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I have a list. I want to convert it to a byte[]. How do i do this? .toarray() creates a bool[].

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Whats in the list? –  Binary Worrier Apr 3 '09 at 8:44
Do you want 3 bools to become 1 byte or 3 bytes? –  Marc Gravell Apr 3 '09 at 8:47

4 Answers 4

up vote 18 down vote accepted

Here's two approaches, depending on whether you want to pack the bits into bytes, or have as many bytes as original bits:

    bool[] bools = { true, false, true, false, false, true, false, true,
                     true };

    // basic - same count
    byte[] arr1 = Array.ConvertAll(bools, b => b ? (byte)1 : (byte)0);

    // pack (in this case, using the first bool as the lsb - if you want
    // the first bool as the msb, reverse things ;-p)
    int bytes = bools.Length / 8;
    if ((bools.Length % 8) != 0) bytes++;
    byte[] arr2 = new byte[bytes];
    int bitIndex = 0, byteIndex = 0;
    for (int i = 0; i < bools.Length; i++)
        if (bools[i])
            arr2[byteIndex] |= (byte)(((byte)1) << bitIndex);
        if (bitIndex == 8)
            bitIndex = 0;
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you could calculate bytes in one step by: int bytes = (bools.Length + 7) / 8; making second increment line redundant. Also faster (only one division compared to division + modulus) –  Robert Koritnik Nov 8 '10 at 8:12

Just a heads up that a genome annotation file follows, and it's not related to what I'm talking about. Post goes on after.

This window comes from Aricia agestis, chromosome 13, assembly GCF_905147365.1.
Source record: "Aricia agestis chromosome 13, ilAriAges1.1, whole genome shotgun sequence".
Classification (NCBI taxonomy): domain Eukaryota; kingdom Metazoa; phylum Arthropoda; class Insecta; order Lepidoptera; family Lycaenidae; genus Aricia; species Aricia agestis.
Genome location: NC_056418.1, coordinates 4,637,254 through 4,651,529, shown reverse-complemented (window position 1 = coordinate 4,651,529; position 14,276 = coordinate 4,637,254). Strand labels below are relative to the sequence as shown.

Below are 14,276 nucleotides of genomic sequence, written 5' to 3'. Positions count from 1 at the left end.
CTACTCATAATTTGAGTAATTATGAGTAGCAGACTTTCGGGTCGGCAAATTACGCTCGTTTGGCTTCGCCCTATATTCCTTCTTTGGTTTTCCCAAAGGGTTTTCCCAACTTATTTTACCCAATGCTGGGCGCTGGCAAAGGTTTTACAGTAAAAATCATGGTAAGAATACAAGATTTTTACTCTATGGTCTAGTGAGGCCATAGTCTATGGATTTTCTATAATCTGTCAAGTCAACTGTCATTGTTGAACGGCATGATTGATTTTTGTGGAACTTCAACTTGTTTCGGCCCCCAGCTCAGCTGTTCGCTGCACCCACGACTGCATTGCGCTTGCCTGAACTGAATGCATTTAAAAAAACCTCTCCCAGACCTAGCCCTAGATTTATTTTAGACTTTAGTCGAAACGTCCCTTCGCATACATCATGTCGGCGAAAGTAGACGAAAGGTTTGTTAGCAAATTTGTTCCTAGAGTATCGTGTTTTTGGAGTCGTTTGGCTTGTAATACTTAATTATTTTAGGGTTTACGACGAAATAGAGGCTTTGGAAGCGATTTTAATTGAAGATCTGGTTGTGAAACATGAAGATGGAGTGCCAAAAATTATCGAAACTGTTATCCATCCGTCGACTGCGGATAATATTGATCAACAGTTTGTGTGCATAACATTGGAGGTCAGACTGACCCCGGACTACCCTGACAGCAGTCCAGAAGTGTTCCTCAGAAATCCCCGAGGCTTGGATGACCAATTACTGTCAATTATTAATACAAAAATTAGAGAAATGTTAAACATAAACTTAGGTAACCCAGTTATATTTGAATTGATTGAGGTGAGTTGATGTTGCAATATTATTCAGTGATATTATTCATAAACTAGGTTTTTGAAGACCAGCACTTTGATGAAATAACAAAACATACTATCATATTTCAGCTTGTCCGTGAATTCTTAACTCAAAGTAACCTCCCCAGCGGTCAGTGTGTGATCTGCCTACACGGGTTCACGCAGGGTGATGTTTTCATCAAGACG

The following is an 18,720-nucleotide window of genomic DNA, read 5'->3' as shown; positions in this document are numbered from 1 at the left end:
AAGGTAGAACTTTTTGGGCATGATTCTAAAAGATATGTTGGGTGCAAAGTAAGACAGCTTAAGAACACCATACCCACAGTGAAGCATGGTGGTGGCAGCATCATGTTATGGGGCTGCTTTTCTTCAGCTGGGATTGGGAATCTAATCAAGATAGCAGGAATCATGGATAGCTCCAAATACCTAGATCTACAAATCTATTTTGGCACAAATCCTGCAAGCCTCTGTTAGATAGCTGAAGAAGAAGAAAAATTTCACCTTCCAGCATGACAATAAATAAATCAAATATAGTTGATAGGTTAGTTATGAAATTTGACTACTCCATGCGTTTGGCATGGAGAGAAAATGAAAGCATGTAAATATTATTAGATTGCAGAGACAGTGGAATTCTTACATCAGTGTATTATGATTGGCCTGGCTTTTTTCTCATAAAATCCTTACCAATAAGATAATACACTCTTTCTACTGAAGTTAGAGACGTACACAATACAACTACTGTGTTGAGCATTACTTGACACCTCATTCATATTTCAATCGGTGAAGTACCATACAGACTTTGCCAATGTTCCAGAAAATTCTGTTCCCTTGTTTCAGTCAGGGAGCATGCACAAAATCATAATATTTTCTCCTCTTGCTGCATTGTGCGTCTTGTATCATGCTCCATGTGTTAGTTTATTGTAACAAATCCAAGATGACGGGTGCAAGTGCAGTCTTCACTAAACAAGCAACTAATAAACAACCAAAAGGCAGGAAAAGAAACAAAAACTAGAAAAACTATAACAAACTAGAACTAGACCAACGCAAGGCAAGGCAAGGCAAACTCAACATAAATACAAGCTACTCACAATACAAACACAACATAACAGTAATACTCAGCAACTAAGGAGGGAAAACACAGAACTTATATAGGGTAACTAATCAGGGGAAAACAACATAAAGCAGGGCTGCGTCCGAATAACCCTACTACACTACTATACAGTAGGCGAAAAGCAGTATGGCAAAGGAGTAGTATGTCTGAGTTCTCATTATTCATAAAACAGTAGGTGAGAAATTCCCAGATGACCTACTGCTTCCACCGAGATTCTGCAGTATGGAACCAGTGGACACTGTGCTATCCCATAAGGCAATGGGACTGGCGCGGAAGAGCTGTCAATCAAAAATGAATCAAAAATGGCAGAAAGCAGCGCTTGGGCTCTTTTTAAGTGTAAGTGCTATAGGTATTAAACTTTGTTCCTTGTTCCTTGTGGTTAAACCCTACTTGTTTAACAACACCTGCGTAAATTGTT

You can use LINQ. This won't be efficient, but will be simple. I'm assuming that you want one byte per bool.

bool[] a = new bool[] { true, false, true, true, false, true };
byte[] b = (from x in a select x ? (byte)0x1 : (byte)0x0).ToArray();
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I wouldn't bet on this being particularly inefficient, until the input array starts having thousands of entries. –  Richard Apr 3 '09 at 9:16

If you have any control over the type of list, try to make it a List, which will then produce the byte[] on ToArray(). If you have an ArrayList, you can use:


To get the List, you could create one with your unspecified list iterator as an input to the constructor, and then produce the ToArray()? Or copy each item, casting to a new byte from bool?

Some info on what type of list it is might help.

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False (-1) returns 255 for a signed byte. –  Shimmy Jul 12 '10 at 11:08

Have a look at the BitConverter class. Depending on the exact nature of your requirement, it may solve your problem quite neatly.

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